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Boonen says counsellor is helping with consumption issues

By:
Susan Westemeyer
Published:
October 27, 2009, 10:57 GMT,
Updated:
October 27, 2009, 13:00 GMT
Edition:
Second Edition Cycling News, Tuesday, October 27, 2009
Tom Boonen (Quick Step)

Tom Boonen (Quick Step)

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Lefevere confident sprinter will overcome difficulties and will return at full strength

Quick Step's Tom Boonen says counselling for his excessive drinking has progressed well. Talking with a counsellor "really helps" he said on the Dutch TV programme Holland Sport this week. Team manager Patrick Lefevere has attributed Boonen's problems to his competitive spirit and is confident that the rider will overcome the problems.

"He has to learn his limits," Lefevere told Cyclingnews. "Sportspeople have competition in them. They like to win on the bike, they like to win when they play cards and they like to win when they drink."

Boonen himself told Holland Sport that he has already taken steps to curb his consumption. "In the recent weeks I've had a lot of time to do other things than cycling. If I go out, then I have no need to drink heavily. You always just keep in control," said the former World Champion.

Boonen, 29, tested positive for cocaine in April, two weeks after winning Paris-Roubaix for the third time. It was his second positive for cocaine in two years. A third, previously unreported, positive test from November 2007, was also announced this year.

The Quick Step rider blamed his positive doping controls on his drinking; indicating that he drank so much that he did not know what later happened. "I was very drunk. I do not know what happened, but the next day I tested positive for cocaine," he said.

Boonen escaped sanction from the International Cycling Union (UCI) and World anti-doping agency (WADA), as cocaine use is not prohibited when used out of competition. However, he was suspended by his team after the positive control was announced in the spring, and he did not race from April 12 to June 7. Quick Step later accepted Boonen's explanation that his positive test had come as a result of contact with other cocaine users, rather than direct ingestion of the drug.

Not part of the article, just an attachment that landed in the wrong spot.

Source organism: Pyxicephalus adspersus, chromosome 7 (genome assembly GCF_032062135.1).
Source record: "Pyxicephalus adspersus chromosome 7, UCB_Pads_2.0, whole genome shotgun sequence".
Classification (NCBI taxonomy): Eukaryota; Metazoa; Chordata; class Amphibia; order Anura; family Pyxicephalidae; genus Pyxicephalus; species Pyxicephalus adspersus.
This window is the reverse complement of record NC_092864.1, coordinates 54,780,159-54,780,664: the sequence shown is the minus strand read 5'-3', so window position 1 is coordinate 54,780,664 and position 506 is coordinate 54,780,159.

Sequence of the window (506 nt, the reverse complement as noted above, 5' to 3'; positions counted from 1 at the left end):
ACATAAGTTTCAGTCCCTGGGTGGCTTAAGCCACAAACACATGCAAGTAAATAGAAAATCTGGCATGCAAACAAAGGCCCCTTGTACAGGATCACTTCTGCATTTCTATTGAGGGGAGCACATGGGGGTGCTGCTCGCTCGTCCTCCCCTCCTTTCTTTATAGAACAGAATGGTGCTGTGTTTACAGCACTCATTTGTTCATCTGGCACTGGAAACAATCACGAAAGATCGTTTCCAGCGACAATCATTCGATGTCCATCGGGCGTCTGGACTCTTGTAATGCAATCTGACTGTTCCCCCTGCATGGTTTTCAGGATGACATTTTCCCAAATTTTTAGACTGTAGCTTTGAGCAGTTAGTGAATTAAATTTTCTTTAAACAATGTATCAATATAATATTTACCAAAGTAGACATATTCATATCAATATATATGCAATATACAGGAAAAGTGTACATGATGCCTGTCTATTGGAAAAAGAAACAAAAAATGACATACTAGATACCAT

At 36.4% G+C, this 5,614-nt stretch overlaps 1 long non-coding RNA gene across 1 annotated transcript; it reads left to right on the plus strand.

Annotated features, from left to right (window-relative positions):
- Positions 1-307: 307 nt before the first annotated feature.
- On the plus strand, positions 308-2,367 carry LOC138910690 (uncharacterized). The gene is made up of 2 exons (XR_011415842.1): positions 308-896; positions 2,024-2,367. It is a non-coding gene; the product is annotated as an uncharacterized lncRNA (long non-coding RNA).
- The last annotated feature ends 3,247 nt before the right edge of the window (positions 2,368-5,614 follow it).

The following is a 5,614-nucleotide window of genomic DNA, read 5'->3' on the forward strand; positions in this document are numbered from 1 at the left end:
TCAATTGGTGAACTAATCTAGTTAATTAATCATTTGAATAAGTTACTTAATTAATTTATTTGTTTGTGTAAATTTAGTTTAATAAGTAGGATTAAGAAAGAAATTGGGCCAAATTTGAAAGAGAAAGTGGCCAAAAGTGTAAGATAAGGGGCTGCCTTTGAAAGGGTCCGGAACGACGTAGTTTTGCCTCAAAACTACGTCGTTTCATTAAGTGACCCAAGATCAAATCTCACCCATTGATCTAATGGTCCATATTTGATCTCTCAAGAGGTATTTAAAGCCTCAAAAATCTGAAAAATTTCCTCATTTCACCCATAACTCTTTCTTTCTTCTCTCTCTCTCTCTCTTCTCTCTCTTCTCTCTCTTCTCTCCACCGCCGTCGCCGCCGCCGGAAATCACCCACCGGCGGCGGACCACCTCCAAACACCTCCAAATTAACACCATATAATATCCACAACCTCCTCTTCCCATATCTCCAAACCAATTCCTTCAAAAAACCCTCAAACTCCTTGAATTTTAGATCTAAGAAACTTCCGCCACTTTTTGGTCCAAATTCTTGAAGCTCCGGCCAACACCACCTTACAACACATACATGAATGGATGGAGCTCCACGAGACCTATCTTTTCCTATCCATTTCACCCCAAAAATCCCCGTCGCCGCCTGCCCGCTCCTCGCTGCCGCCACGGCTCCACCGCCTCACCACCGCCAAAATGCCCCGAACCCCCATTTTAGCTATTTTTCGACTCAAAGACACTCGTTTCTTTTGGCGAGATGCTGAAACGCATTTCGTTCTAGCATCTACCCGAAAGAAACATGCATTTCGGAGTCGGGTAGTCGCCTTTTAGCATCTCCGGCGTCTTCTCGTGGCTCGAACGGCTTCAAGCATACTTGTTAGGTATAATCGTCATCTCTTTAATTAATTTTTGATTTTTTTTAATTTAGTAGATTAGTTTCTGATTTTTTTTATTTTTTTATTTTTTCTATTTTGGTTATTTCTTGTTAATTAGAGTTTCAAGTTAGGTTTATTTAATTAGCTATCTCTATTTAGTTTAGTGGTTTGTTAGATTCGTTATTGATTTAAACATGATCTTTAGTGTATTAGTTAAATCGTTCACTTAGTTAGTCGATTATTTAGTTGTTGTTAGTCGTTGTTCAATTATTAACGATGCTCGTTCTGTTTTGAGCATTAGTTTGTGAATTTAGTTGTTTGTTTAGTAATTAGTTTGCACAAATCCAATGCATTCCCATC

"Hair samples proved that there was no cocaine in his system for more than four months," said Lefevere. "The amount of cocaine present [at the time of his positive test] was enough to say that there was someone with him who was using it, and he came close to those people."

Boonen had been barred from the Tour de France in 2008 due to his previous positive doping control, and had to go to court this year to force his start in the race. He abandoned the race after stage 14.

Lefevere confident

Lefevere repeated Boonen's assertion that control is the key. "He has only to understand that when he is drinking he has to know when to stop. Because, [if you go past this point,] you may blackout and not remember where you were or what you did."

There is only so much that the team can do, the manager noted, saying that most of the responsibility lies with the individual. "The thing that the team needs to do is encourage the rider to learn the lessons and realise what is the point of no return."

Boonen recorded seven wins this season, with four of those coming before his suspension. In 2010, Lefevere anticipates that Boonen will return to his usual high level of performance. "He was one of the strongest riders at the start of the season and at the end of the season, there is no reason for me not to think that he will not be strong next year."

While no specific plans have been made for the coming season, "I see no reason to change is programme next year. He is 29-years-old now; he has the experience and knows what he needs to do to be prepared for races."

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